2.What about protection of plant varieties? : 

2.What about protection of plant varieties? The second aspect of Article 27.3(b) is the protection of plant varieties. Countries must protect plant varieties through the patent system, or through the establishment of an effective sui generis (i.e., unique or of its own kind) system or any combination of the two. IMPACTS ON BIODIVERSITY 1.In developing new products, scientists take plant samples from the field to the laboratory, where the simple act of moving a single gene from one spot to another within a cell -- whether or not it causes an actual variation in the next generation, creates a "plant variety" deemed sufficiently "new" to qualify as a patentable invention. 2.The emphasis on finding and isolating plants with the most marketable traits leads to the decline of other plant species, In the U.S. alone, the focus on commercial varieties has already led to the loss of many varieties of plants in seed bank storage. 3.the privatization of genetic resources that have been engineered and patented accelerates the trend toward mono cultural cropping.

Slide 13: 

a mere handful of varieties of patented hybrid corn now cover millions of acres of the Midwestern U.S. corn belt, In India, for example, peasant producers now cultivate some 50,000 varieties of rice, developed through traditional practices over the millennia. The TRIPs rules would prohibit these farmers from harvesting and reusing the seed of any rice variety that has been patented. 4.Furthermore, an engineered organism may produce unanticipated harmful impacts on other species in its new environment. for example:-Klebsiella planticola, a bacteria destroyed much of a beneficial mycorrhizal fungus essential to the recycling of nitrogen through plant roots

The developing countries’ positions : 

The developing countries’ positions The developing countries have a wide range of interests depending on factors such as: • whether they are net food importers or exporters; • how extensive their biodiversity is; • the nature of their farming economy; • the degree of industrialisation; and, • whether they have an established biotech industry or not. The sui generis system option A sui generis (of its own kind) system of protection is a special system adapted to a particular subject matter, as opposed to protection provided by one of the main systems of intellectual property protection, e.g. the patent or copyright system. A special law for the protection of integrated circuits is an example of a sui generis law. In this case, it means countries can make their own rules to protect new plant varieties with some form of IPR provided that such protection is effective.

cases : 

cases A U.S. patent on turmeric was awareded to the University of Mississippi Medical Center in 1995, specifically for the "use of turmeric in wound healing." This patent also granted them the exclusive right to sell and distribute turmeric.Two years later, a complaint was filed by India's Council of Scientific and Industrial Research, which challenged the novelty of the University's "discovery," and the U.S. patent office investigated the validity of this patent. In India, where turmeric has been used medicinally for thousands of years, concerns grew about the economically and socially damaging impact of this legal "biopiracy." In 1997, the patent was revoked. Many developing countries are concerned that the globalization of intellectual property rights under the WTO's TRIPs agreement, and the negative consequences it has for traditional indigenous knowledge and biodiversity. "biopiracy" a threat to developing economies and their biodiversity. As an ecologically biodiverse country struggling to emerge from poverty by integrating itself in the world's trade regime, India has much to be gained from such reform, as it would likely lead to the revocation of U.S. patents on many other Indian products (like Neem, Amla, Jar Amla, Anar, Salai, Dudhi, Gulmendhi, Bagbherenda, Karela, Rangoon-ki-bel, Erand, Vilayetishisham, Chamkura).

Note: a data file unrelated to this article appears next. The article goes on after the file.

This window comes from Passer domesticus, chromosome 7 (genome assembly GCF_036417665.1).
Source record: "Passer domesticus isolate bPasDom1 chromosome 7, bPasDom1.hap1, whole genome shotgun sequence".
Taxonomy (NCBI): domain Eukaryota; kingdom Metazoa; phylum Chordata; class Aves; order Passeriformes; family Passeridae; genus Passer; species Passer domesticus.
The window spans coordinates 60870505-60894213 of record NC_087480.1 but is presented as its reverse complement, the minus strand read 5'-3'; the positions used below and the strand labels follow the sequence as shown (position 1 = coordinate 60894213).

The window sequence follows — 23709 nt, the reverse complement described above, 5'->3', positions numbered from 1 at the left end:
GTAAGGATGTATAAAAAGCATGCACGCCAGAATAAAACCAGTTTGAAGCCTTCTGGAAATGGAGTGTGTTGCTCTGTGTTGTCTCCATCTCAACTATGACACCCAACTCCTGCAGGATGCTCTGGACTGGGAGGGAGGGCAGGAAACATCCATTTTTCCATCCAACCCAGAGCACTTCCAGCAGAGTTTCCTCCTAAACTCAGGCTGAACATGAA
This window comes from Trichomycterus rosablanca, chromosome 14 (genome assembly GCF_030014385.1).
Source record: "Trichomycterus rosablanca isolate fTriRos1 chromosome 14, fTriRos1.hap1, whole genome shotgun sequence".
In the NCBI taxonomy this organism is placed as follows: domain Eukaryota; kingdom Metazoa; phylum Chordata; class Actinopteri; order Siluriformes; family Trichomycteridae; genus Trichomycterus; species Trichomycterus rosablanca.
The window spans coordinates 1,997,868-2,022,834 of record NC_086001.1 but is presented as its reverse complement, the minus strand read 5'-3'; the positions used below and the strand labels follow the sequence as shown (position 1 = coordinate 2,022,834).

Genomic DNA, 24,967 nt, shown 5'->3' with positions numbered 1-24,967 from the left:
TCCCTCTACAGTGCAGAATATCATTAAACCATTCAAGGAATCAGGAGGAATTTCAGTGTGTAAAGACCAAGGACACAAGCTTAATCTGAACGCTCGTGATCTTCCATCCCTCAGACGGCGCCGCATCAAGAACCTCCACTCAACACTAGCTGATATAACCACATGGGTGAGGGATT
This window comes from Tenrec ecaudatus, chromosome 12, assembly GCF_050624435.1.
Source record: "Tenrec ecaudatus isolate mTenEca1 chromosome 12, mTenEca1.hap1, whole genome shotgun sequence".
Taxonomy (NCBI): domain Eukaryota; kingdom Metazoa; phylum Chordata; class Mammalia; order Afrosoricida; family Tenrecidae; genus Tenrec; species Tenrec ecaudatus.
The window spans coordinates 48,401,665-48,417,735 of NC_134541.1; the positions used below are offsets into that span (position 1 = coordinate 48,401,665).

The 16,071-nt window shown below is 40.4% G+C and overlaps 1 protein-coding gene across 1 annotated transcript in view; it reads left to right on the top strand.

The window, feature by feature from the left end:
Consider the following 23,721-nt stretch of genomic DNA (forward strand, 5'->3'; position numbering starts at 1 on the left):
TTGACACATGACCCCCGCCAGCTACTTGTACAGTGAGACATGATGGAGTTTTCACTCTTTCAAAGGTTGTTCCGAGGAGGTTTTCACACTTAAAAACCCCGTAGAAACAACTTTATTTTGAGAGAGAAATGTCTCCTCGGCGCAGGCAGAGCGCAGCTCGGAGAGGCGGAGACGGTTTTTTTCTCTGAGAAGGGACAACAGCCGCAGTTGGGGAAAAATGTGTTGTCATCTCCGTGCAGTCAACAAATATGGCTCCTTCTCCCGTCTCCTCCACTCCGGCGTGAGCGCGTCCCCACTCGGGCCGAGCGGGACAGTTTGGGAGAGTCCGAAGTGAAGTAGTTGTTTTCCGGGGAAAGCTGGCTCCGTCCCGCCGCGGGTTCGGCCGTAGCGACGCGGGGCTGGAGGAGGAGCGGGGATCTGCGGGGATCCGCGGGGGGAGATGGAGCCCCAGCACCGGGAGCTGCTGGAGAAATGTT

Slide 16: 

The generic title of the RiceTec patent No. 5663484, The Basmati victory is the Seattle in the domain of Biodiversity and TRIPs. Need to challenge TRIPS The next step of the Basmati Battle is about the defense of indigenous innovation and the recognition of the contribution of our biodiversity.  The Biodiversity Bill which should have regulated access but has offered corporations free access to seeds, crops and farmers varieties. The Plant Variety (Seed) Bill which creates seed monopolies and does not have adequate defense of farmers rights and freedoms. The Patent Bill which would allow RiceTec style biopiracy, patents to be granted to corporations, under Indian law. such monopolies are granted to corporations through Indian law, Indian cultures will over time be denied the free use of seeds, medicinal plants, and indigenous knowledge. Every day items like Haldi, Neem, Karela will go beyond our reach for food and medicine.

Thank you : 

Thank you presented by, Malaya pani PGDM(IB) ROLL NO-10